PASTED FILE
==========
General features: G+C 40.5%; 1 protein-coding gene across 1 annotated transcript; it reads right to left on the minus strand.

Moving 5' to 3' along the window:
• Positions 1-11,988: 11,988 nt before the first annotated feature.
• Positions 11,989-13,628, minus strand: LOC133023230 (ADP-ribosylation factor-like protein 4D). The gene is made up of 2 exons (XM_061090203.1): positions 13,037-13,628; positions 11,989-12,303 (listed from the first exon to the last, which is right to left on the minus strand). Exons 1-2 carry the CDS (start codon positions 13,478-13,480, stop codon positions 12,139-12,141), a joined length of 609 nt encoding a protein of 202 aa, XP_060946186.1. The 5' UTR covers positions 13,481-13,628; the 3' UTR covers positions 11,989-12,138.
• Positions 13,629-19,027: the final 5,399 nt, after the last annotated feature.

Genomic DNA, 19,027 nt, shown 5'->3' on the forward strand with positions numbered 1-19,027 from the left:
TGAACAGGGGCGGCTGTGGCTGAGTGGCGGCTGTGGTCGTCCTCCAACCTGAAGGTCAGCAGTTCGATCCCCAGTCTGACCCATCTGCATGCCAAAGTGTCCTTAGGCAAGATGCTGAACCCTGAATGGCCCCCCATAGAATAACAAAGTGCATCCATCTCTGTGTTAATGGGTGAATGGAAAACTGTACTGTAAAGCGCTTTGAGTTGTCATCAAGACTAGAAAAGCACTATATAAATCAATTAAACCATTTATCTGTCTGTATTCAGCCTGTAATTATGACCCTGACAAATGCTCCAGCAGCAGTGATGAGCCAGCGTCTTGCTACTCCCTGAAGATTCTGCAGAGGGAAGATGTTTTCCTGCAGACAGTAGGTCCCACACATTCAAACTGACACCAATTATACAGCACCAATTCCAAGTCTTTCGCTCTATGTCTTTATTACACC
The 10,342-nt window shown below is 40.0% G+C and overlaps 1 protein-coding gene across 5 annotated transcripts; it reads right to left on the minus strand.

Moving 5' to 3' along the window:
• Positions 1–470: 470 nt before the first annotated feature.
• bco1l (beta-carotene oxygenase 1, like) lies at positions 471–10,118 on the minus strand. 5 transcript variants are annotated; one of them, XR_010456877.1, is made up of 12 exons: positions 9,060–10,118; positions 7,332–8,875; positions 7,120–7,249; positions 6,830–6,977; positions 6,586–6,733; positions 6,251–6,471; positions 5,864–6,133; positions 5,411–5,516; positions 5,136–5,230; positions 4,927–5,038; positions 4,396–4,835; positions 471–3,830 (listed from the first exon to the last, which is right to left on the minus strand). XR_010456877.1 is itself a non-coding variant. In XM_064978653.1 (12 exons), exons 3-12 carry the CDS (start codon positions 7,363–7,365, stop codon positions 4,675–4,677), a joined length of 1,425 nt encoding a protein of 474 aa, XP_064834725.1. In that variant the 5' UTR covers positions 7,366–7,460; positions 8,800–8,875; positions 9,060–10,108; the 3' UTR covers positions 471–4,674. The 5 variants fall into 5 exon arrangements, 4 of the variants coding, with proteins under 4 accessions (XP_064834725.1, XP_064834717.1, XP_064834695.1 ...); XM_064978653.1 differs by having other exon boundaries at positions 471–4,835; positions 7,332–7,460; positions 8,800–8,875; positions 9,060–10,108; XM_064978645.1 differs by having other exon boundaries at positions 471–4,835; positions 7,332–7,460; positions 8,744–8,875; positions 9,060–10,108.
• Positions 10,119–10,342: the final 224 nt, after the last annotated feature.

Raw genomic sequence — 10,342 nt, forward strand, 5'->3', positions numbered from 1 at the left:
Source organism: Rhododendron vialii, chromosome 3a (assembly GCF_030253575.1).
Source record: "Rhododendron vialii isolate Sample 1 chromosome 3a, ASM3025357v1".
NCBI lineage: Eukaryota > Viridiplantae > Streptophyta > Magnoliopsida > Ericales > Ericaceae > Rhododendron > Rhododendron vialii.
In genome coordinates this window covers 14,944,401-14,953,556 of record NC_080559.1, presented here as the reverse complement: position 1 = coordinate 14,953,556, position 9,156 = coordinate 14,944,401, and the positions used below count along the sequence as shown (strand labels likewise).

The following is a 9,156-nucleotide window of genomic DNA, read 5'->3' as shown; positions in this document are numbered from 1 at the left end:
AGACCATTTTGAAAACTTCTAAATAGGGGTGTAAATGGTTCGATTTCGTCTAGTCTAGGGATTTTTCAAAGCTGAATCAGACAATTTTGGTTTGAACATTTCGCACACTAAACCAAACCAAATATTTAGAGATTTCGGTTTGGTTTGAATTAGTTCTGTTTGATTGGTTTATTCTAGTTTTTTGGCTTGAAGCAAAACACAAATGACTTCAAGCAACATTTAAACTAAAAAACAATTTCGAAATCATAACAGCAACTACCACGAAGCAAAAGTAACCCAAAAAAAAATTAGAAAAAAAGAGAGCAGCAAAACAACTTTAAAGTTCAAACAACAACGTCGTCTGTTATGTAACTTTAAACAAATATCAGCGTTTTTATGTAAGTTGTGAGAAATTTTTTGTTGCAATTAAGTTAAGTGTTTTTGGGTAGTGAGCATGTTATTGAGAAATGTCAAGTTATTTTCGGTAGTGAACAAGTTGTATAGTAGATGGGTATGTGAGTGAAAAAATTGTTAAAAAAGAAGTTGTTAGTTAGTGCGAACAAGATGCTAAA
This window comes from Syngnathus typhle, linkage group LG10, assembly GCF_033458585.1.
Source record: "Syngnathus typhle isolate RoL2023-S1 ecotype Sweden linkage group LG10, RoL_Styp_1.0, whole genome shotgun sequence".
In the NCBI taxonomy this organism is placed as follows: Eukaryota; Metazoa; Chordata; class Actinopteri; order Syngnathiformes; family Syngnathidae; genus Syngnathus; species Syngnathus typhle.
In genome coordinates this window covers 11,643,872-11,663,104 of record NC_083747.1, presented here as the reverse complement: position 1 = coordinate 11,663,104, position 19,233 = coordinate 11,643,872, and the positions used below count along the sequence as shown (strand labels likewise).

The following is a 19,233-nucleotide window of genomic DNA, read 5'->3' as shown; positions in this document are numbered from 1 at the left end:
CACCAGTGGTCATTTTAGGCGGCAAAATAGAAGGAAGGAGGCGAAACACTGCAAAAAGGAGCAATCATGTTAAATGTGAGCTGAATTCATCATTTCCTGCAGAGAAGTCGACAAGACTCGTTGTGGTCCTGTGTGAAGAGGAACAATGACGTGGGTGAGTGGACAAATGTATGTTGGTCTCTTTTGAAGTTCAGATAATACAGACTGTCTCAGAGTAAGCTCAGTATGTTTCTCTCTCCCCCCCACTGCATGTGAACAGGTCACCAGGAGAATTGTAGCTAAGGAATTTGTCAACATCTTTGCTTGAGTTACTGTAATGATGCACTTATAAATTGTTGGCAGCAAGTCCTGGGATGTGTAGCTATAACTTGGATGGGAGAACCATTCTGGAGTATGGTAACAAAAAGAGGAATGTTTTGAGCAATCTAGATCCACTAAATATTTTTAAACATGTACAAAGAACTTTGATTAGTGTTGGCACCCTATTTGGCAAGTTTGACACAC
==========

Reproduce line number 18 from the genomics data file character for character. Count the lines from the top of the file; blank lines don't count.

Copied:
The following is a 9,156-nucleotide window of genomic DNA, read 5'->3' as shown; positions in this document are numbered from 1 at the left end: